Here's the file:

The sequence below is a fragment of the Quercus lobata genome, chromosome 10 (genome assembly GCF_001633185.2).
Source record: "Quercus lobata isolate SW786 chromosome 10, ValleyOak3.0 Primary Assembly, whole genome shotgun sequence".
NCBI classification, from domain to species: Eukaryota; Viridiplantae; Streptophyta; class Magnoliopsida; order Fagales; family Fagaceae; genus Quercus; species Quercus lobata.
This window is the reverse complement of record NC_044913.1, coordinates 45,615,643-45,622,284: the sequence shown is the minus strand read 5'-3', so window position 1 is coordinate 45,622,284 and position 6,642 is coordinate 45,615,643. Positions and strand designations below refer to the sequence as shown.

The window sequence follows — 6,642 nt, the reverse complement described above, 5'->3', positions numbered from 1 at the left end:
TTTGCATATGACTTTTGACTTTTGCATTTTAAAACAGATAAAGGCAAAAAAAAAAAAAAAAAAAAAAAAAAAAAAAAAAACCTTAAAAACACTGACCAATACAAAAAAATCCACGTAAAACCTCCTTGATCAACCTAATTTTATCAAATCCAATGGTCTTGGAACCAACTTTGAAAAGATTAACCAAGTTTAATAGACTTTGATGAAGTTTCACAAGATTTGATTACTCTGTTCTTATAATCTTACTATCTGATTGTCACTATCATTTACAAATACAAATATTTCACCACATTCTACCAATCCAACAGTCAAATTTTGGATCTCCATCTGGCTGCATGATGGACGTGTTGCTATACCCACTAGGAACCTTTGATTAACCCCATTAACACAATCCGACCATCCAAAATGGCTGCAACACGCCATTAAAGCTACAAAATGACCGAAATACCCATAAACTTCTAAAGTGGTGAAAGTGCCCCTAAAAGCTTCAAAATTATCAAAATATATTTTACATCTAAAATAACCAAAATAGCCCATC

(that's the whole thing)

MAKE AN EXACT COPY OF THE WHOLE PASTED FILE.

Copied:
The sequence below is a fragment of the Quercus lobata genome, chromosome 10 (genome assembly GCF_001633185.2).
Source record: "Quercus lobata isolate SW786 chromosome 10, ValleyOak3.0 Primary Assembly, whole genome shotgun sequence".
NCBI classification, from domain to species: Eukaryota; Viridiplantae; Streptophyta; class Magnoliopsida; order Fagales; family Fagaceae; genus Quercus; species Quercus lobata.
This window is the reverse complement of record NC_044913.1, coordinates 45,615,643-45,622,284: the sequence shown is the minus strand read 5'-3', so window position 1 is coordinate 45,622,284 and position 6,642 is coordinate 45,615,643. Positions and strand designations below refer to the sequence as shown.

The window sequence follows — 6,642 nt, the reverse complement described above, 5'->3', positions numbered from 1 at the left end:
TTTGCATATGACTTTTGACTTTTGCATTTTAAAACAGATAAAGGCAAAAAAAAAAAAAAAAAAAAAAAAAAAAAAAAAAACCTTAAAAACACTGACCAATACAAAAAAATCCACGTAAAACCTCCTTGATCAACCTAATTTTATCAAATCCAATGGTCTTGGAACCAACTTTGAAAAGATTAACCAAGTTTAATAGACTTTGATGAAGTTTCACAAGATTTGATTACTCTGTTCTTATAATCTTACTATCTGATTGTCACTATCATTTACAAATACAAATATTTCACCACATTCTACCAATCCAACAGTCAAATTTTGGATCTCCATCTGGCTGCATGATGGACGTGTTGCTATACCCACTAGGAACCTTTGATTAACCCCATTAACACAATCCGACCATCCAAAATGGCTGCAACACGCCATTAAAGCTACAAAATGACCGAAATACCCATAAACTTCTAAAGTGGTGAAAGTGCCCCTAAAAGCTTCAAAATTATCAAAATATATTTTACATCTAAAATAACCAAAATAGCCCATC